Chromosomal Abnormalities and Pregnancy Loss

Understanding the Link Between Genetic Changes and Pregnancy Loss

While many miscarriages and stillbirths happen for unknown reasons, when we do know the cause, it is most often a chromosomal abnormality. The American College of Obstetricians and Gynecologists (ACOG) estimates that as many as 50% of first-trimester miscarriages occur due to chromosomal abnormalities. Read more about why chromosomal abnormalities can cause miscarriage.

What is a Chromosome?

Chromosomes are tiny, thread-like pieces of genetic material (genes) that carry all of the information that makes each person unique. Human beings normally have 23 pairs of chromosomes for a total of 46. Half (23) come from the father in sperm and half from the mother in her egg.

What Causes Abnormalities?

No one knows exactly what causes a sperm or egg to develop abnormally. We know there can be tiny changes in a single gene (as in translocation, or deletion), or much larger changes, such as an entire chromosome missing or having an extra copy of a chromosome. When a whole chromosome is missing or duplicated, this is called aneuploidy. There can also be changes shortly after fertilization (when a sperm and egg are joined) where not all cells have the same genetic information. This is called mosaicism.

Which Chromosomal Abnormalities Cause Miscarriage?

This list is by no means exhaustive, as we may never know every change in a chromosome that occurred in a miscarriage. Many miscarriages occur before a woman even knows she is pregnant, and in early miscarriage -- especially first losses -- many women opt not to have further testing. However, there are a number of abnormalities that are known to be “incompatible with life” and usually result in pregnancy loss.

Aneuploidy

As previously mentioned, aneuploidy refers to a change in an entire chromosome. While there can be three or more complete sets of 23 chromosomes (also known as triploidy), it is more common to have only one chromosome affected. Not all aneuploidies are associated with miscarriage. The most well-known is Down syndrome, where chromosome 21 has an extra copy, for a total of 47 chromosomes in affected individuals (this is referred to as trisomy). Others, such as Turner syndrome or Triple X syndrome, are not life-threatening. Aneuploidy in chromosomes 8, 9, 13, 15, 16, 17, 18, and 22 are associated with miscarriage.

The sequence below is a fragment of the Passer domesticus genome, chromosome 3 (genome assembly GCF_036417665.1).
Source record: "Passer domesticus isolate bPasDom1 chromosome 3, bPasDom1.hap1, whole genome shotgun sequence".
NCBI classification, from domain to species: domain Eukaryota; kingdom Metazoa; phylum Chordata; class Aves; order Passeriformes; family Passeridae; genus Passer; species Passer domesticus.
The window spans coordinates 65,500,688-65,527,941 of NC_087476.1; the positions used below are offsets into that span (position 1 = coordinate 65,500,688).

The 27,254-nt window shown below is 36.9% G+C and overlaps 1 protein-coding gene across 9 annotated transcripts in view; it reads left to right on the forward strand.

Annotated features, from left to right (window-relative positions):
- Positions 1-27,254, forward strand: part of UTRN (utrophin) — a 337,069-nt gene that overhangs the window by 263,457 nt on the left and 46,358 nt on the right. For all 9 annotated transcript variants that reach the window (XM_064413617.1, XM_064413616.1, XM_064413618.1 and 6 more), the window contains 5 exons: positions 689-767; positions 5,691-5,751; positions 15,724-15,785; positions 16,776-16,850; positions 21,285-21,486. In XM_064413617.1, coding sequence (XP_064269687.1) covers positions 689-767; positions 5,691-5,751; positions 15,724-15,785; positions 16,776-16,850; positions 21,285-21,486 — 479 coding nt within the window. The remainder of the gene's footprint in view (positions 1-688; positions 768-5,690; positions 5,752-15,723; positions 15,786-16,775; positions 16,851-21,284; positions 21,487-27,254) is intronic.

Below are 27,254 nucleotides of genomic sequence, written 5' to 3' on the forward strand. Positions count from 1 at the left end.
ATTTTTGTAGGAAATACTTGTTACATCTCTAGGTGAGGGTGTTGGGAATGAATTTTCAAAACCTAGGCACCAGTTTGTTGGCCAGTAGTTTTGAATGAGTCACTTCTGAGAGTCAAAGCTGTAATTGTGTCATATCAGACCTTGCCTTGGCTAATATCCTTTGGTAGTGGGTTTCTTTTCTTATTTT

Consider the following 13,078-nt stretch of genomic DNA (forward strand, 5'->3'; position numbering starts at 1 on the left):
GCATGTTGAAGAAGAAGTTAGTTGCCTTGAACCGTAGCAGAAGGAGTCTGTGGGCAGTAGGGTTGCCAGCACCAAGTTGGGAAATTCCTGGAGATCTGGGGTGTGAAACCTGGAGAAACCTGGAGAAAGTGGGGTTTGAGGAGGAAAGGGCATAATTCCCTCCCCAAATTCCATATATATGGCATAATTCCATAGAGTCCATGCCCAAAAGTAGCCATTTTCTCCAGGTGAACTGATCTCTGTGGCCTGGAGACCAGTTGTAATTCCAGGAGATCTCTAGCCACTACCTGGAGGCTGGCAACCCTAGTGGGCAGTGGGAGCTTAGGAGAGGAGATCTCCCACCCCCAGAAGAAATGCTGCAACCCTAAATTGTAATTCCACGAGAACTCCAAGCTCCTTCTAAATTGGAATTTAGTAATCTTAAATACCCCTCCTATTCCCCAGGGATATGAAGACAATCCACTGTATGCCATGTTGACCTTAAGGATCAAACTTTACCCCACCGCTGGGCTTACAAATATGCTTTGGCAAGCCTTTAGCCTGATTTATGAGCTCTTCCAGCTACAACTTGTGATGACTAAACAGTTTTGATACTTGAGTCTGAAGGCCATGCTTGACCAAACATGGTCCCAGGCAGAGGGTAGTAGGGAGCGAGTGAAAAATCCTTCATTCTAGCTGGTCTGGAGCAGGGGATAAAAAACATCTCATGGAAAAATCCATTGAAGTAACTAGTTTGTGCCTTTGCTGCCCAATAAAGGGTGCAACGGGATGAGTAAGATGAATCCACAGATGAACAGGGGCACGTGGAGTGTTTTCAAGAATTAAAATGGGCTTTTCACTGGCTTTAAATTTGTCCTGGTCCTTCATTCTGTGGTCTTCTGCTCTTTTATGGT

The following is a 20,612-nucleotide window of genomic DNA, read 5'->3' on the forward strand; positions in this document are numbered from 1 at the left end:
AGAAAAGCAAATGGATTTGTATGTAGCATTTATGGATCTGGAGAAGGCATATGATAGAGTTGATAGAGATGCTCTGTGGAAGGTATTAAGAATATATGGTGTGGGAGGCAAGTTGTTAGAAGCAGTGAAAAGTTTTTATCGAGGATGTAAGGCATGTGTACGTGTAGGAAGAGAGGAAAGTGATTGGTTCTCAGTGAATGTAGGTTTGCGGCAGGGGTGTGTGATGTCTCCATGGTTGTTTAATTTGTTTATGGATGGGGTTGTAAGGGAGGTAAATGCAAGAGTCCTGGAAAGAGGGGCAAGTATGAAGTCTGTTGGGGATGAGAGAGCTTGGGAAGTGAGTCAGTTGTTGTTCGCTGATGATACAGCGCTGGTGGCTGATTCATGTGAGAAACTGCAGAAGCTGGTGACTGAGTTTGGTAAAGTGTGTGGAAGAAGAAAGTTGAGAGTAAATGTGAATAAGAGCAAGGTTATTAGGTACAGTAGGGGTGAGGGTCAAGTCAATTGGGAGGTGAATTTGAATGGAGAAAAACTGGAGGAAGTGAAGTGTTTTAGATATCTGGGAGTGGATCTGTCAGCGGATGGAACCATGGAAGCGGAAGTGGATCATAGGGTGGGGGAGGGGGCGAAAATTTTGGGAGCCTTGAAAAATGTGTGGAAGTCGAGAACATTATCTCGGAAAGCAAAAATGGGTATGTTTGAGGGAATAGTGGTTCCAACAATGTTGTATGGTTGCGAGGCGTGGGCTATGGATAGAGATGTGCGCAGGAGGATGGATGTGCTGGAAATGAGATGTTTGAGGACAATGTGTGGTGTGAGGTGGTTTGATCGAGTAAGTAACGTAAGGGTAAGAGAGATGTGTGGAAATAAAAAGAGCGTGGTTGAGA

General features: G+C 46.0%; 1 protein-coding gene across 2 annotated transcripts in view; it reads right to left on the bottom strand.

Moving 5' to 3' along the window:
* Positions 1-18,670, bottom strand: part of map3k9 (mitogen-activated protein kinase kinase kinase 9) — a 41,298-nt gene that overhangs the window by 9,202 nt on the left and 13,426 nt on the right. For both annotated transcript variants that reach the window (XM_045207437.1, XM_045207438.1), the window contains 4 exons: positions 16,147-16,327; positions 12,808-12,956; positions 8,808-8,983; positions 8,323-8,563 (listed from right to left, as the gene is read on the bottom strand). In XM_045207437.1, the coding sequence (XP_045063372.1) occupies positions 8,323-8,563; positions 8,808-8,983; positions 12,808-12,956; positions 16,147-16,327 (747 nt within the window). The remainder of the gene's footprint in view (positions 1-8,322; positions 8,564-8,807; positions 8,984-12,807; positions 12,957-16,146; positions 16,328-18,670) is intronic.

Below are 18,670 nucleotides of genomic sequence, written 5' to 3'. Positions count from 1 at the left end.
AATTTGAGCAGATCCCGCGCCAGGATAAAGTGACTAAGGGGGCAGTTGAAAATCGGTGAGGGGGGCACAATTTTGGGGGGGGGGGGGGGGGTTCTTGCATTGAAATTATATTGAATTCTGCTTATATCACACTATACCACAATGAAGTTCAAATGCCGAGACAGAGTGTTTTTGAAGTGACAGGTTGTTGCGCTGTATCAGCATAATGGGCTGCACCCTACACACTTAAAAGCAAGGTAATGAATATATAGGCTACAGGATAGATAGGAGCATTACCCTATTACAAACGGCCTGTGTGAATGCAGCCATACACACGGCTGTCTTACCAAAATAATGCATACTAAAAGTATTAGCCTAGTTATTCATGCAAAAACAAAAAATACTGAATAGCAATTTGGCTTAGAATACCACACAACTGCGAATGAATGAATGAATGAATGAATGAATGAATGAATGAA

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Translocation

When a small piece of a chromosome is out of place, it is called a translocation. In ​a balanced translocation, small pieces of two different chromosomes have traded places -- for example, if small pieces of chromosomes 12 and 22 “traded places.” In unbalanced translocation, a small piece of one chromosome is attached to a different chromosome without any missing pieces. People with balanced translocations usually live normal lives and do not know they have a genetic abnormality. However, they have a 50% chance of producing sperm or eggs with an unbalanced translocation, which can lead to miscarriage.

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Testing for Chromosomal Abnormalities

It is often possible to get chromosome testing done immediately after a miscarriage. Most doctors recommend genetic testing for women who have recurrent miscarriages, but anyone looking for a definitive cause for a pregnancy loss can inquire about testing.

It is also possible to get genetic testing done during a pregnancy. For more information about testing, please see the following:

Sources:

March of Dimes. Chromosomal Abnormalities. Accessed 4 Dec 2011.

American College of Obstetricians and Gynecologists. FAQ: Genetic Disorders. Accessed 4 Dec 2011.

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